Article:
Thursday, April 17, 2003

Oil for palaces

Now Bush wants sanctions lifted on Iraq. The problem with that is that the sanctions were not put there because the world didn’t like the old Iraqi government (and even if they had been, there isn’t any new Iraqi government, except for the US military’s occupation government). As the French helpfully point out, there is no evidence that Iraq has disarmed itself of WMDs. Thus is the Bush admin hoist on its own petard (I just looked that up; the metaphor is more violent, and appropriate, than I realized), that is the mid-war change in rationale for that war, from WMDs to “liberation.”

Of course, where it counts, sanctions still exist. For example, Save the Children accuses the US of killing Iraqi children by refusing to let a plane of medical supplies land in northern Iraq. Business as usual then.

Tommy Franks, holding a meeting in one of Saddam’s palaces, jokes that the UN program should have been called oil-for-palaces. Hilarious, Tommy. Maybe you should have thought a little more about how it looked before you decided to take over a frickin’ palace. Still, it’s always nice to take a dump in a gold toilet after you’ve taken a really big dump on an entire country. I noticed all those US colonels were wearing camouflage in the palace; given Saddam’s taste, though, they kinda stood out, which defeats the purpose of camouflage. I think they should all have been wearing Elvis’s old outfits, or Liberace’s.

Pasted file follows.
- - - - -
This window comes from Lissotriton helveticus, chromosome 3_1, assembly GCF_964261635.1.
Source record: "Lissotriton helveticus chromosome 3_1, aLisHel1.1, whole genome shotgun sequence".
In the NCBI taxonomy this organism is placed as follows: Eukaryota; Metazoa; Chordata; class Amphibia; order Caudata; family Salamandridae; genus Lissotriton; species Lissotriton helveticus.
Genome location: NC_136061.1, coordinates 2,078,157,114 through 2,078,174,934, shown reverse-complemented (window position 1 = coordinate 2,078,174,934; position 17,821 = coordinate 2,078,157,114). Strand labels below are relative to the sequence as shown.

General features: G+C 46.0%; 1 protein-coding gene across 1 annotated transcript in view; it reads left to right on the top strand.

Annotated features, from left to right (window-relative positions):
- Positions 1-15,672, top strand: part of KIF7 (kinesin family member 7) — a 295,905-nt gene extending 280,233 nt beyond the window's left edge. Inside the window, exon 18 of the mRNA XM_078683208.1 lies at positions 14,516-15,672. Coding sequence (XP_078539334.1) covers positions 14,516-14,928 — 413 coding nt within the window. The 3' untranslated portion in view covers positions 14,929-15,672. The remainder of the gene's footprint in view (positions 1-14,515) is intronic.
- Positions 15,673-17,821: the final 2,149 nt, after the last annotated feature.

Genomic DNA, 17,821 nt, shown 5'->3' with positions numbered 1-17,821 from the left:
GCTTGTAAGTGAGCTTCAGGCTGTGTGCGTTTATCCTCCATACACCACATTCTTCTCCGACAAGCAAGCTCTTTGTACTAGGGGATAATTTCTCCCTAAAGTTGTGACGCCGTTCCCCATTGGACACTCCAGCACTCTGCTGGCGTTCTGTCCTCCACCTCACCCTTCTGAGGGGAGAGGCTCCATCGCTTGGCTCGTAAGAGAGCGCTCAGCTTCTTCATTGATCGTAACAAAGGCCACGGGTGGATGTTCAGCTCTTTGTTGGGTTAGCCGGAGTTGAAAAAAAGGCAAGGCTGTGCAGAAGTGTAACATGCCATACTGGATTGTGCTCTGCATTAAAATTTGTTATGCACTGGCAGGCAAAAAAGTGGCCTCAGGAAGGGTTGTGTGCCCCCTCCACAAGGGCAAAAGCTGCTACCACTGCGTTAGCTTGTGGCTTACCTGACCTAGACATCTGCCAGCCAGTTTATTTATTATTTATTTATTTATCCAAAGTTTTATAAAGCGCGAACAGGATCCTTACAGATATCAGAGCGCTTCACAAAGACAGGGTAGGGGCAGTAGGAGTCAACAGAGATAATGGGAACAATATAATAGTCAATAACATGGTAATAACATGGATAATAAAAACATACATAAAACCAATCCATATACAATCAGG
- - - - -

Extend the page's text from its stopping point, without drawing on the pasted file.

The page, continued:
In the strange allies department, the US, keeping a deal with Iran, according to the Wall Street Journal, bombed some of the guerilla groups that operated against Iran from Iraq.

Michael Kinsley has a cute column in Slate making fun of the huge no-bid contracts to rebuild Iraq. Here’s a paragraph:
It's like getting one of those cards announcing that instead of a Christmas present, someone has made a contribution in your name to some charity you aren't interested in. "Dear American Taxpayer: We are pleased to inform you that in gratitude for all the billions you're going to be pouring into Iraq, the U.S. government has made a sweetheart deal on your behalf with a company you've never heard of." Eighty billion dollars-the size of just the first expense report the Bush administration has submitted to Congress-works out to about $1,000 that needs to be kicked in by each household in the United States. Of course we're putting it all on the credit card, to be paid for in the future, with interest. But it's still real money. If we made a contribution that big to our local public broadcasting outlet, we'd qualify for a CD recording by six, nine, or even 12 tenors. From the Bush administration, we don't even get a tote bag.
He notes the widespread assumption that because we destroyed all those roads and bridges, we should get the contracts to rebuild them. Far be it for me to point out irony, but Michael Kinsley works for a Microsoft company.

A story that has the US already claiming that one reason it can’t find WMDs is that the looting destroyed the records. I of course said that this was coming.

US Marines have been ordered to hand over confiscated assault rifles to Chalabi’s stage army, mostly recently hired kids, who are using them to carjack people.

Another of Vladimir Putin’s critics, an opposition MP, is assassinated.

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